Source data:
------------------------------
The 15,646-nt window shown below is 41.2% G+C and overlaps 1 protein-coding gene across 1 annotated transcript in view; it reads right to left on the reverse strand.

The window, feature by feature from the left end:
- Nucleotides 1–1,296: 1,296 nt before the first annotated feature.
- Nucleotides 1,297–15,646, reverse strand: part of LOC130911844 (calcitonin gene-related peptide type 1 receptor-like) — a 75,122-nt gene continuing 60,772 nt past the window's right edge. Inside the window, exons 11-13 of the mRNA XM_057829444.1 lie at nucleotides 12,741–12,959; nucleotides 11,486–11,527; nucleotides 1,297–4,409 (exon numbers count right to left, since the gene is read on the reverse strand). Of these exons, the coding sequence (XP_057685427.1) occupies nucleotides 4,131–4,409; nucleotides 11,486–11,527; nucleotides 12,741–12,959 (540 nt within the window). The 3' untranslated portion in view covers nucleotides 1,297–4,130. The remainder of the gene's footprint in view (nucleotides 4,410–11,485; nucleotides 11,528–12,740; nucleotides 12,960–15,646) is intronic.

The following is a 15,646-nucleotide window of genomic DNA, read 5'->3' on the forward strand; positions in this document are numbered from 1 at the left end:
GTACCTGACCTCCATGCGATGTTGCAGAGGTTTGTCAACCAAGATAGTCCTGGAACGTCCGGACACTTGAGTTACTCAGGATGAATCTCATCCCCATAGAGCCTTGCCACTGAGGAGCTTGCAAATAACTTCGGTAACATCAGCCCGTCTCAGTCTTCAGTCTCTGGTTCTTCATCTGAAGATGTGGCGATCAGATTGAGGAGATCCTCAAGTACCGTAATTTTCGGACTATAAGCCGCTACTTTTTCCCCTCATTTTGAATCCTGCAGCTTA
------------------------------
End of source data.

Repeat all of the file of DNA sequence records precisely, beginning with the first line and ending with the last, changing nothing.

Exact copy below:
The 15,646-nt window shown below is 41.2% G+C and overlaps 1 protein-coding gene across 1 annotated transcript in view; it reads right to left on the reverse strand.

The window, feature by feature from the left end:
- Nucleotides 1–1,296: 1,296 nt before the first annotated feature.
- Nucleotides 1,297–15,646, reverse strand: part of LOC130911844 (calcitonin gene-related peptide type 1 receptor-like) — a 75,122-nt gene continuing 60,772 nt past the window's right edge. Inside the window, exons 11-13 of the mRNA XM_057829444.1 lie at nucleotides 12,741–12,959; nucleotides 11,486–11,527; nucleotides 1,297–4,409 (exon numbers count right to left, since the gene is read on the reverse strand). Of these exons, the coding sequence (XP_057685427.1) occupies nucleotides 4,131–4,409; nucleotides 11,486–11,527; nucleotides 12,741–12,959 (540 nt within the window). The 3' untranslated portion in view covers nucleotides 1,297–4,130. The remainder of the gene's footprint in view (nucleotides 4,410–11,485; nucleotides 11,528–12,740; nucleotides 12,960–15,646) is intronic.

The following is a 15,646-nucleotide window of genomic DNA, read 5'->3' on the forward strand; positions in this document are numbered from 1 at the left end:
GTACCTGACCTCCATGCGATGTTGCAGAGGTTTGTCAACCAAGATAGTCCTGGAACGTCCGGACACTTGAGTTACTCAGGATGAATCTCATCCCCATAGAGCCTTGCCACTGAGGAGCTTGCAAATAACTTCGGTAACATCAGCCCGTCTCAGTCTTCAGTCTCTGGTTCTTCATCTGAAGATGTGGCGATCAGATTGAGGAGATCCTCAAGTACCGTAATTTTCGGACTATAAGCCGCTACTTTTTCCCCTCATTTTGAATCCTGCAGCTTA